Young women in the 17th century struggle to rise above religious oppression, gender inequality and personal misfortune in this debut historical novel.
This tale’s three sections offer three interwoven but distinct stories. It opens with Bridget Wodehouse, a prosperous English young lady of minor nobility, being kidnapped and thrown aboard a ship bound for the New World. She finds herself with other unfortunate young women headed for indentured servitude in Massachusetts. Devastated and hopeless, she meets a few kindred spirits during the trans-Atlantic crossing who will become sources of help and inspiration in her new surroundings. When she finally arrives in New England, things are even worse than she expected: she’s sold to become the wife of a foreboding, unforgiving Puritan widower. Forbes details the next several years of Bridget’s difficult but engrossing life, providing several intriguing details about Puritan customs along the way. She also provides her with a beacon of hope in the form of Rachel, a baby girl born of her miserable marriage. As Rachel matures, she seamlessly becomes the protagonist of Forbes’ second tale, struggling with her own demons and challenges. Later, the narrative goes in a third direction, telling the story of one of Bridget’s shipboard friends, another beautiful young captive named Amanda McNeely, who was also sold into marriage, and her lot is far worse than Bridget’s. Forbes uses the story of each heroine to call into question the hierarchies and mores of the New World’s emerging societies. Throughout this captivating novel, she provides real-life historical characters, such as the controversial spiritual adviser Ann Hutchinson, and relevant historical facts, from the Puritans’ religious austerity to their tense relations with Native Americans. Overall, she allows readers to get lost in the story while also learning a bit about America’s past.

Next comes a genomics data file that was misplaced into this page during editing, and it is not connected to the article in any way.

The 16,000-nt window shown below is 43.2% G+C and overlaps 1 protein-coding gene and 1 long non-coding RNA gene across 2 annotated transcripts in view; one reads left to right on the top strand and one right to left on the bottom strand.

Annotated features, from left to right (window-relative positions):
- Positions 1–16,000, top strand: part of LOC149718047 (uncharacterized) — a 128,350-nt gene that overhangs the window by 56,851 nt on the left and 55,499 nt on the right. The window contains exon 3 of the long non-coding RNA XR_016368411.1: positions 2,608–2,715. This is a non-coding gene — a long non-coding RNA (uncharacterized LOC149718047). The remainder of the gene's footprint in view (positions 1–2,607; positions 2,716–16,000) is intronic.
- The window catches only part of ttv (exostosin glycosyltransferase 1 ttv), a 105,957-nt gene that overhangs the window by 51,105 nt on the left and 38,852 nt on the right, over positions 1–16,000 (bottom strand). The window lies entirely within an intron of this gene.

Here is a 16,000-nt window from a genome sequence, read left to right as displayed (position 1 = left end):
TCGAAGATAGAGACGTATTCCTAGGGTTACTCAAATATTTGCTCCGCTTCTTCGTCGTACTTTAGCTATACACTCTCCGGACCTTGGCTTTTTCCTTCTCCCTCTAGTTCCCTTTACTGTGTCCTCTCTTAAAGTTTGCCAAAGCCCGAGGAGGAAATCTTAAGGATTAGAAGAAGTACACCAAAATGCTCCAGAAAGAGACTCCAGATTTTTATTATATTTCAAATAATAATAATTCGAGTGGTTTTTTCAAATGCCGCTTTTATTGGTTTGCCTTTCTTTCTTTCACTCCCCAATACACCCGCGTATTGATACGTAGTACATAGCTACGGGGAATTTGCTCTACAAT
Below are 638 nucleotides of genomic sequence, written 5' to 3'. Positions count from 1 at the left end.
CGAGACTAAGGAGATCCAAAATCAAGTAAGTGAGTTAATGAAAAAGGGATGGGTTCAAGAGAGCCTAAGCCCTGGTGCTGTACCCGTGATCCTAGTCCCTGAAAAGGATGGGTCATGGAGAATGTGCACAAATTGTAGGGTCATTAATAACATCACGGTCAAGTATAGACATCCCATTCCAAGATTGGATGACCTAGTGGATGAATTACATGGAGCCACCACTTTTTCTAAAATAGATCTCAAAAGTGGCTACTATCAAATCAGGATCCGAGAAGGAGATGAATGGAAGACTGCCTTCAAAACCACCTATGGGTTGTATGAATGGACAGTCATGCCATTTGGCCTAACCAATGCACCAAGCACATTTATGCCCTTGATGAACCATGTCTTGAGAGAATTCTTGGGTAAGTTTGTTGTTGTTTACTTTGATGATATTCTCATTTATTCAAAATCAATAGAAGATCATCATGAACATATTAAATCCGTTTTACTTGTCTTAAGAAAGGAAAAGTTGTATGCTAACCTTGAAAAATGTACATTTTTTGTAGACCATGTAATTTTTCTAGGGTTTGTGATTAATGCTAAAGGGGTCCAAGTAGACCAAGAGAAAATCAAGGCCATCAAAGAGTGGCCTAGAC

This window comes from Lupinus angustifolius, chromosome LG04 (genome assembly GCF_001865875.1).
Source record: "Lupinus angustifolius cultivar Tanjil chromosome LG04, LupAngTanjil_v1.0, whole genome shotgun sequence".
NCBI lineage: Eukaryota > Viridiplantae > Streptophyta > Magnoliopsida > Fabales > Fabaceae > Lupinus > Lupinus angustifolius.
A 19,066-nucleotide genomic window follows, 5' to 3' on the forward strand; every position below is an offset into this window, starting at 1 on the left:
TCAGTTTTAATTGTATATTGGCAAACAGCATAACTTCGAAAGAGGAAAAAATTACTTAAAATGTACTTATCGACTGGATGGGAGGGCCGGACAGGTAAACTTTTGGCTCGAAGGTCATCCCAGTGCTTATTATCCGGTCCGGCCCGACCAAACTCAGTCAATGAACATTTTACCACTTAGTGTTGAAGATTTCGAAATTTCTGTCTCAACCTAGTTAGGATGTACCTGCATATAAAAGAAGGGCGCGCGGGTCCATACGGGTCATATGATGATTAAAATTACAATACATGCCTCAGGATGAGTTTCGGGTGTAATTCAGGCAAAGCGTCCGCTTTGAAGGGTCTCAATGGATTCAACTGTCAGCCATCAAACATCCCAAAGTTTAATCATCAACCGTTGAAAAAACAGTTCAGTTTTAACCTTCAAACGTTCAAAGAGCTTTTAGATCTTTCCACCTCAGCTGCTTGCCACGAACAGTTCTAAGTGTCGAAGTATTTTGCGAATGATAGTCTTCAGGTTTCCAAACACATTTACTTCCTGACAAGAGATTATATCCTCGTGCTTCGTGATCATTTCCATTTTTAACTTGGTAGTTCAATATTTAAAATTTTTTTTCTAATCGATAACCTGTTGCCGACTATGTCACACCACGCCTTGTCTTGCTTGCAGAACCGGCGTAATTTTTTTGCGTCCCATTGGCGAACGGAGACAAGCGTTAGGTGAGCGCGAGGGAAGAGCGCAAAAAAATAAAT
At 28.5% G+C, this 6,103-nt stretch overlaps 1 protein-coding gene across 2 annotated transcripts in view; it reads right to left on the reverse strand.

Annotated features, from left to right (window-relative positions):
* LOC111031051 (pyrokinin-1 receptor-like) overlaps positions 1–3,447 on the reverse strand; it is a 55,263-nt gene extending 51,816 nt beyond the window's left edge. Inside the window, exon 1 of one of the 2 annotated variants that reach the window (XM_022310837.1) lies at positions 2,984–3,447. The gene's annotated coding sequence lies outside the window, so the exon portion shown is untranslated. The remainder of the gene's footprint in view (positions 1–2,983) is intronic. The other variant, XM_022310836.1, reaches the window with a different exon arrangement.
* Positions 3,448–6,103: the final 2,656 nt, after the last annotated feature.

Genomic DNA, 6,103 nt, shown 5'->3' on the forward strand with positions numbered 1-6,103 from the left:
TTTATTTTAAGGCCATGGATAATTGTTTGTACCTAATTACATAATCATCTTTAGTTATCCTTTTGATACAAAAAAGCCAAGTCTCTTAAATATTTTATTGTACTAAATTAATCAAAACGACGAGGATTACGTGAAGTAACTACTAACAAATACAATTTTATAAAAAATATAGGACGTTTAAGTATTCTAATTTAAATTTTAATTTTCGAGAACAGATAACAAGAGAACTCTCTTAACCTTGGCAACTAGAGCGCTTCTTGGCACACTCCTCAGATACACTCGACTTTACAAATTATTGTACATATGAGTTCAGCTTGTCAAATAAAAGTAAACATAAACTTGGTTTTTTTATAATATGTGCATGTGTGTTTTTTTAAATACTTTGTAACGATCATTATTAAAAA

A gripping tale of loss and hope that will particularly appeal to champions of women’s rights.